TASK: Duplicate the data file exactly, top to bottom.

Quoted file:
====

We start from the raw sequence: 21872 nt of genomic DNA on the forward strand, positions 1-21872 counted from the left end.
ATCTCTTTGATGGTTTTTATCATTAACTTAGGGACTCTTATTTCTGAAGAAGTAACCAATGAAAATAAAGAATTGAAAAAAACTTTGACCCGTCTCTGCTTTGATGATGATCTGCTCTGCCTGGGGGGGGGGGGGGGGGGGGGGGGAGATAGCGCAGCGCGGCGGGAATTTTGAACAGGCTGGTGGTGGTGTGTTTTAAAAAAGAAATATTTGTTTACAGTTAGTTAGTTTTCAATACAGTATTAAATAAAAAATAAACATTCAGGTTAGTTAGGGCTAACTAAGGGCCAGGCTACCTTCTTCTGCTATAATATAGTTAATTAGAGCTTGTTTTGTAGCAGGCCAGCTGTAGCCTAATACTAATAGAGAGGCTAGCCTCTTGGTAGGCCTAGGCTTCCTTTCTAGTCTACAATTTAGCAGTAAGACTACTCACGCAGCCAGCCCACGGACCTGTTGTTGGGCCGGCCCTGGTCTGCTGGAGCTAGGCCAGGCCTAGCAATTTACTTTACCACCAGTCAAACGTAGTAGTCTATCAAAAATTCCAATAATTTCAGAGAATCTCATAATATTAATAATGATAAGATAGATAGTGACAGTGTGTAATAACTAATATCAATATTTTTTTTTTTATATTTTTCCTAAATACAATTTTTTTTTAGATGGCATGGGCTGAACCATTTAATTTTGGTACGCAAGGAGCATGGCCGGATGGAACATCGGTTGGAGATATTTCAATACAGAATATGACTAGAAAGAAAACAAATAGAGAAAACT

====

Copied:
We start from the raw sequence: 21872 nt of genomic DNA on the forward strand, positions 1-21872 counted from the left end.
ATCTCTTTGATGGTTTTTATCATTAACTTAGGGACTCTTATTTCTGAAGAAGTAACCAATGAAAATAAAGAATTGAAAAAAACTTTGACCCGTCTCTGCTTTGATGATGATCTGCTCTGCCTGGGGGGGGGGGGGGGGGGGGGGGGAGATAGCGCAGCGCGGCGGGAATTTTGAACAGGCTGGTGGTGGTGTGTTTTAAAAAAGAAATATTTGTTTACAGTTAGTTAGTTTTCAATACAGTATTAAATAAAAAATAAACATTCAGGTTAGTTAGGGCTAACTAAGGGCCAGGCTACCTTCTTCTGCTATAATATAGTTAATTAGAGCTTGTTTTGTAGCAGGCCAGCTGTAGCCTAATACTAATAGAGAGGCTAGCCTCTTGGTAGGCCTAGGCTTCCTTTCTAGTCTACAATTTAGCAGTAAGACTACTCACGCAGCCAGCCCACGGACCTGTTGTTGGGCCGGCCCTGGTCTGCTGGAGCTAGGCCAGGCCTAGCAATTTACTTTACCACCAGTCAAACGTAGTAGTCTATCAAAAATTCCAATAATTTCAGAGAATCTCATAATATTAATAATGATAAGATAGATAGTGACAGTGTGTAATAACTAATATCAATATTTTTTTTTTTATATTTTTCCTAAATACAATTTTTTTTTAGATGGCATGGGCTGAACCATTTAATTTTGGTACGCAAGGAGCATGGCCGGATGGAACATCGGTTGGAGATATTTCAATACAGAATATGACTAGAAAGAAAACAAATAGAGAAAACT